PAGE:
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This article is written by a student writer from the Her Campus at Millersville chapter.

*This article is not made for individuals to self-diagnose or diagnose others by any means. If you think you may have a mental illness, please contact a professional*

Borderline personality disorder (BPD) is characterized as “a pervasive pattern of instability in interpersonal relationships, self-image, and emotions. It is marked by impulsivity/impulsive actions typically beginning in early adulthood. BPD is not to be confused with bipolar (I/II) disorder, otherwise known as (BP). 

I was diagnosed with borderline personality disorder when I was eighteen years old. I had no idea what it was or what that meant at the time, but it was very confusing. After I researched extensively, it began to make sense, but I was left with emotions of embarrassment, shame, and fear. BPD can be very debilitating as it creates a severe fear of abandonment, makes it hard to control impulses and emotions, and sets up an unsteady or unstable sense of self and identity. Maintaining close, interpersonal relationships is hard, as those with BPD do something called “splitting.” Splitting is a phenomenon where individuals with BPD view others in black in white. In other words, they shift quickly from idealization to devaluation. One minute they can think a person is perfect and would never hurt them, and in a split moment, they can go to thinking that the same person hates them and is only trying to harm them.

This is the brain’s way of trying to stay protected. Someone who has BPD is constantly in a mode of hypervigilance, which is their tendency to constantly be on alert while looking for threatening information in the environment. We are still learning a lot about BPD and why it is formed, but it is known that it has a lot to do with trauma. Those with BPD have suffered through a traumatic event or past, and in response, the brain has tried forming a defense to fend off any future emotional pain or trauma. This may be the reason why BPD individuals feel a sense of emptiness at times. The emotional impact is too much for the brain to handle, so it is almost like it is wired to turn off to keep itself safe. 




Again, it is hard to form and keep close relationships because of these defense mechanisms that are constructed and hard to control. We feel like we have to push people away to avoid being abandoned because at least then the situation seems to be under our control. The fear of abandonment can become so intense that we may say things we do not mean. This causes us to later self-loathe and mentally beat ourselves up because of these actions. It is a vicious cycle because our actions do not reflect how we truly feel, and it makes us feel like we are desperately trying to have control over ourselves, but nothing we do works. It feels like a constant battlefield in our own minds.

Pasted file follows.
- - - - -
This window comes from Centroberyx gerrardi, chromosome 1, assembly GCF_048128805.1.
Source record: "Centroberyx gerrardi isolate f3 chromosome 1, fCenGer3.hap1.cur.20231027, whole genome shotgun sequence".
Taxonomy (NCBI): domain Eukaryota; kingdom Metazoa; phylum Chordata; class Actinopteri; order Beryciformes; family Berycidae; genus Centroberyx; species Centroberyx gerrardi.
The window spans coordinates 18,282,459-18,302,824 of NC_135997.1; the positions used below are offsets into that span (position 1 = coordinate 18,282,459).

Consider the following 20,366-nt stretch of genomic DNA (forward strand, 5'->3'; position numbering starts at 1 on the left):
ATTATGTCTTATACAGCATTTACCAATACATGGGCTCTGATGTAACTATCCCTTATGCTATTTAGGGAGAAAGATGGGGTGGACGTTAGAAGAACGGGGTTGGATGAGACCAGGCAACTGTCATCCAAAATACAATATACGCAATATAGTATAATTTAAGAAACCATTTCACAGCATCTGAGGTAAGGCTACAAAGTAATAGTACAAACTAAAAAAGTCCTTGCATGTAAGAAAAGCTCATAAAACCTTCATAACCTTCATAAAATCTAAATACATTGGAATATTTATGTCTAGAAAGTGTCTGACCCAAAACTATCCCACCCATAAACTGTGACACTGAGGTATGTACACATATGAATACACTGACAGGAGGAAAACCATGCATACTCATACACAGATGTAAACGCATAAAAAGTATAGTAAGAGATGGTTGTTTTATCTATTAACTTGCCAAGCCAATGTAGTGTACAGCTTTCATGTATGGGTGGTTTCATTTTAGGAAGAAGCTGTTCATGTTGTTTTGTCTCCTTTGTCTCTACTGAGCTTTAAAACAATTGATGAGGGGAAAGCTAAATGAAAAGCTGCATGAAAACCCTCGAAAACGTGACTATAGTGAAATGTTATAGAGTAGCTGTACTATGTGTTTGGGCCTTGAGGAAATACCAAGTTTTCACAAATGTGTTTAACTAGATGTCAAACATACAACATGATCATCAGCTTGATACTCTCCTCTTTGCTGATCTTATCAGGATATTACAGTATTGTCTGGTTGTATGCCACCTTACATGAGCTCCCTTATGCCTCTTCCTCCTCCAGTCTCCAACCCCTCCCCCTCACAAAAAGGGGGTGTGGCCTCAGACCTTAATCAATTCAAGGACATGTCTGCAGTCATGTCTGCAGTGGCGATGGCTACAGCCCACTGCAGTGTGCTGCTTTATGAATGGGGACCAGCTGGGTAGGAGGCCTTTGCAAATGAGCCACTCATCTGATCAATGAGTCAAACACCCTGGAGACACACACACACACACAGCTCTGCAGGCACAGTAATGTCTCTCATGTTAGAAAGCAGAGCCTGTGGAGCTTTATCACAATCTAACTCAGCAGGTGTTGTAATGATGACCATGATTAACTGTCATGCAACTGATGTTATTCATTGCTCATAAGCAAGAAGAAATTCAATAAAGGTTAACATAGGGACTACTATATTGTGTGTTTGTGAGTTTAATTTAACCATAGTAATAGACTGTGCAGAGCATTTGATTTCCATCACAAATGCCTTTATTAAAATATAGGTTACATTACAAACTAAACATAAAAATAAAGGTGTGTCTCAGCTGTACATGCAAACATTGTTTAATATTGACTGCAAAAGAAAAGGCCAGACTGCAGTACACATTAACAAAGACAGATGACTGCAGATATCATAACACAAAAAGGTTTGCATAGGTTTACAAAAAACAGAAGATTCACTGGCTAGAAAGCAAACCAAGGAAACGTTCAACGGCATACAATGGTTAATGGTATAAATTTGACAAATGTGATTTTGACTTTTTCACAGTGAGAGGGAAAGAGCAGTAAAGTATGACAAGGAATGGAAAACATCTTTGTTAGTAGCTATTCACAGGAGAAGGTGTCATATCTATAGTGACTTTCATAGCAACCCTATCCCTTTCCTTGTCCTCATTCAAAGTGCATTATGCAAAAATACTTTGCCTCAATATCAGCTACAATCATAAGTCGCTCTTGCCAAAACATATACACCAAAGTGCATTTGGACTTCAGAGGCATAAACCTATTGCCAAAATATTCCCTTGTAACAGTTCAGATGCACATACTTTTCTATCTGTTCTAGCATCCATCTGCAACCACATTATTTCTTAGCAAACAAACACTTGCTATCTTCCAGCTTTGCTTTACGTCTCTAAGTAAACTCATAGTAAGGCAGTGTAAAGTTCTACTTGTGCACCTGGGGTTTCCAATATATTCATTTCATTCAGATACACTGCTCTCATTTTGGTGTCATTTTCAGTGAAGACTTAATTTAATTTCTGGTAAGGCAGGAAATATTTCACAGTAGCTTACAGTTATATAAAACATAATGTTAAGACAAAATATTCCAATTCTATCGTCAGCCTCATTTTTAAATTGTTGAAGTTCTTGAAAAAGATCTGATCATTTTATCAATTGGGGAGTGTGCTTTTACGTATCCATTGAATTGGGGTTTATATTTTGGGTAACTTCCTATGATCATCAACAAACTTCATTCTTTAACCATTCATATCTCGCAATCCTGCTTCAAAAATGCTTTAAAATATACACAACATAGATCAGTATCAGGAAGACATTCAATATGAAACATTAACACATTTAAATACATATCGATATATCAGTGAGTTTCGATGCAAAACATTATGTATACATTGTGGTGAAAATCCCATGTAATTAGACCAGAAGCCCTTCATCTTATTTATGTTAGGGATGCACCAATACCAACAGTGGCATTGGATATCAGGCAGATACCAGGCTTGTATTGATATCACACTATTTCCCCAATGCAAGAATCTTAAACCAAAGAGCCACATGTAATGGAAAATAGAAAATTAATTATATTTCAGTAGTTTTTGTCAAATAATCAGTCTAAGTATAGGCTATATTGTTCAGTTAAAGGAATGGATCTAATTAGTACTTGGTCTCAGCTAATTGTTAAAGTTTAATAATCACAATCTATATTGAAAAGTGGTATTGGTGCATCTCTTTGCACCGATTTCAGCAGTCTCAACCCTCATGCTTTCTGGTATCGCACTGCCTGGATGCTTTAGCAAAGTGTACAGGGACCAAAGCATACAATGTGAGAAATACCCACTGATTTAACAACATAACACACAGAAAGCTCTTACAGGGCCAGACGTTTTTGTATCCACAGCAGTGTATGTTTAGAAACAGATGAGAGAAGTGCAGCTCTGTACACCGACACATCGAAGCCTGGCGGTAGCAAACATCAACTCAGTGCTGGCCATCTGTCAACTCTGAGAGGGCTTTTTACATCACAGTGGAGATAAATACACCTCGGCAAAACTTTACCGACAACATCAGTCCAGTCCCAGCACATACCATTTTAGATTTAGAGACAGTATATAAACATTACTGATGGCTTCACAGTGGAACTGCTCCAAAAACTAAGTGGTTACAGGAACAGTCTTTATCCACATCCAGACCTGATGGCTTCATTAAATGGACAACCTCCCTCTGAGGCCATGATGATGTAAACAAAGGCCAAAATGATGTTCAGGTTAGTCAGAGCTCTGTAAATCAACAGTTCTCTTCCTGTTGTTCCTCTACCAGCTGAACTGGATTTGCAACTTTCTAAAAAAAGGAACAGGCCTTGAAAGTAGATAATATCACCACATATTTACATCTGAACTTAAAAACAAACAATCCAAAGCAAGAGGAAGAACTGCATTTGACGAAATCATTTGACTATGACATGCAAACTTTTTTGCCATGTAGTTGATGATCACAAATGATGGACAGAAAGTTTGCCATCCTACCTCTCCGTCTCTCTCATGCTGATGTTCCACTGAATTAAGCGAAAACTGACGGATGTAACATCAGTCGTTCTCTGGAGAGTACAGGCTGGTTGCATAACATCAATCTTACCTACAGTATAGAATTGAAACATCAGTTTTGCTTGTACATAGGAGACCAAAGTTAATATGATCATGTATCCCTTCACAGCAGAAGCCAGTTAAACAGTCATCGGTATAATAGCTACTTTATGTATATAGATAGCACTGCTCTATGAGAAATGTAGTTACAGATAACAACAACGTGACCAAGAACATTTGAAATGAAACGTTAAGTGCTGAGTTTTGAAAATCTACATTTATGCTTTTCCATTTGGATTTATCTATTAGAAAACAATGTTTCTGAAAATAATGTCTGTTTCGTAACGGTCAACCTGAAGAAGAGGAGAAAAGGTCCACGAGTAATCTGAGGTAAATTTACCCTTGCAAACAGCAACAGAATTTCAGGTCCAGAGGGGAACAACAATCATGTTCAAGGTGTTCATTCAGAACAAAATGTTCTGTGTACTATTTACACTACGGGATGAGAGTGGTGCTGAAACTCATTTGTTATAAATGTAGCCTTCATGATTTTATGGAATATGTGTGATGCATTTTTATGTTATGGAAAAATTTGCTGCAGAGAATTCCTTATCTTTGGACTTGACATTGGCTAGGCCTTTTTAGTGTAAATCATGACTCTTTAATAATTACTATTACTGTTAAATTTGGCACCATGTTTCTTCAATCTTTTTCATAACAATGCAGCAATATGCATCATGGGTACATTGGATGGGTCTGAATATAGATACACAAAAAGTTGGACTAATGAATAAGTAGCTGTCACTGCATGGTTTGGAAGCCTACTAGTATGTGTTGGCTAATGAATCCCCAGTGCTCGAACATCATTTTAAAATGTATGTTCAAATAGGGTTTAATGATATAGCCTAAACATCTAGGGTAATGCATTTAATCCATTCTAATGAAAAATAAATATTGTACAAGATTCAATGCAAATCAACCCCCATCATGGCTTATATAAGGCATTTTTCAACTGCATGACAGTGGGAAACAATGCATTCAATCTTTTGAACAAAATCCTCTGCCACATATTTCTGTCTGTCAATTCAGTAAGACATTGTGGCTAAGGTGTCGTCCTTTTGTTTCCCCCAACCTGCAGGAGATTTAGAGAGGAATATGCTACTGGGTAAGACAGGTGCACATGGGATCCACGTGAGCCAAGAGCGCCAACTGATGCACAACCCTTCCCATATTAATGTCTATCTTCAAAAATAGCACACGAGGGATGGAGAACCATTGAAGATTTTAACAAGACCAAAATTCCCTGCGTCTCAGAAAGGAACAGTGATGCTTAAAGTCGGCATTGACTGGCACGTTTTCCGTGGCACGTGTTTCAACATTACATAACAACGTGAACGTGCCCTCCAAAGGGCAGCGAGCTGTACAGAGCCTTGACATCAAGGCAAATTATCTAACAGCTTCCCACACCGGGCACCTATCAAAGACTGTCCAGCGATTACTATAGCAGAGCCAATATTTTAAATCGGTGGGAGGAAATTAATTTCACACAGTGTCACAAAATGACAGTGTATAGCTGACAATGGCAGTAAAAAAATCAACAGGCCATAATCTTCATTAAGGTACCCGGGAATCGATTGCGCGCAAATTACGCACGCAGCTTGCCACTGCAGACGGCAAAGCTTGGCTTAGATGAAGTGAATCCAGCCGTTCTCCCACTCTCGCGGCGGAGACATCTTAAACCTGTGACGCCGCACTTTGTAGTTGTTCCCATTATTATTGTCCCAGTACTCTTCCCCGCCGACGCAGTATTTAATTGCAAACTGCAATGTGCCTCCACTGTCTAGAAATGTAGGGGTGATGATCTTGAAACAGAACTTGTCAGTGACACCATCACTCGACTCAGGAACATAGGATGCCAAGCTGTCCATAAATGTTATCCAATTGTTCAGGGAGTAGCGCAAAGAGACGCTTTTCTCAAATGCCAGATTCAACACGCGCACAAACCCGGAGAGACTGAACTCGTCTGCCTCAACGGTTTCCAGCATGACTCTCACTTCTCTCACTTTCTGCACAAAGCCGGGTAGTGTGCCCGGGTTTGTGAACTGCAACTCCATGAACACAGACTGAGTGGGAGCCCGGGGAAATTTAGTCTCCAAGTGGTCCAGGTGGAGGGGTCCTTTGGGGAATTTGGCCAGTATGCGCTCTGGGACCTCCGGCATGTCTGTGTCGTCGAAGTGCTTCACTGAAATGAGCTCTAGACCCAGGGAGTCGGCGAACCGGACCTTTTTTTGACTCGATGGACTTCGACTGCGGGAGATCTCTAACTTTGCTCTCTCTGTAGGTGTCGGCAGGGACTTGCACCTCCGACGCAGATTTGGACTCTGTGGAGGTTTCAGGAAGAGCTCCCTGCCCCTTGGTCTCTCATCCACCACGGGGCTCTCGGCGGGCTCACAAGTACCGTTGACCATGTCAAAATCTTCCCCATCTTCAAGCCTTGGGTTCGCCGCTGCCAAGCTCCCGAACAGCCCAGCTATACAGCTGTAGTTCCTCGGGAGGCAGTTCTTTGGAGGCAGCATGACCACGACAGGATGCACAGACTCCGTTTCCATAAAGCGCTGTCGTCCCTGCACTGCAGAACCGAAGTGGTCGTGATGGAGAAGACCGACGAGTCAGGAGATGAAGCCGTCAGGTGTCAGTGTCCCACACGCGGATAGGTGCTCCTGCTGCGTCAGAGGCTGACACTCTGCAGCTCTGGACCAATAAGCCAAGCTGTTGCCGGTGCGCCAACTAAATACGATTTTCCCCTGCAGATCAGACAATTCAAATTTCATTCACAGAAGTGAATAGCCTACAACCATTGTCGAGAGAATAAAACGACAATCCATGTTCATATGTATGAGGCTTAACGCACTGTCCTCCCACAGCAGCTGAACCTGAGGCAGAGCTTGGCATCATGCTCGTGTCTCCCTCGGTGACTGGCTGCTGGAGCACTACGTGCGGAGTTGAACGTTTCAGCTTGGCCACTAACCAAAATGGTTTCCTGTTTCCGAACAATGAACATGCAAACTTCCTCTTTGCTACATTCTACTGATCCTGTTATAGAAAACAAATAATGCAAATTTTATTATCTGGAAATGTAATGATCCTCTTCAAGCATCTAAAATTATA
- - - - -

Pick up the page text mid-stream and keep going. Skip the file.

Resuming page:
Personality disorders like BPD are some of the most misunderstood and looked down upon of mental illnesses. People hear the word “personality” and automatically think there must be something severely wrong with us or that the disorder makes up who we are. This is so unfortunate because we are not our disorder. We may have gone through more traumatic events and situations than the average person, but that does not make us bad people. I have said this in many of my articles, but I will say it again. It does not make us “bad” or “scary” it makes us strong. Our brain has changed to compensate for the trauma and emotional pain we have been through. We are still here despite all we have gone through, and we have to constantly fend off our negative thoughts and emotions so our impulses can remain under control. It is exhausting feeling like you have to fight with your own mind, but that is the reality.

We are strong for being able to manage the symptoms that stem from BPD and we are strong for even experiencing them. Having BPD is not a walk in the park and I would never wish it upon anyone, but I will always advocate for the members of this community, and I will advocate for the members of the mental health community as a whole. Advocating includes informing others and speaking out about what it’s like. No, it is not easy talking about my personal experiences but it is necessary for me to cope, move on, and be able to help others with similar situations, and that is what I will continue to do. 



Kasidy Bidelspacher

Millersville '22

Dancer. Writer. Lover. I am a twenty-one-year-old junior with a psychology major. I am just going about my life trying to spread more love :) Check out my published poetry book on Amazon and eKindle called "Lotus Flowers" !
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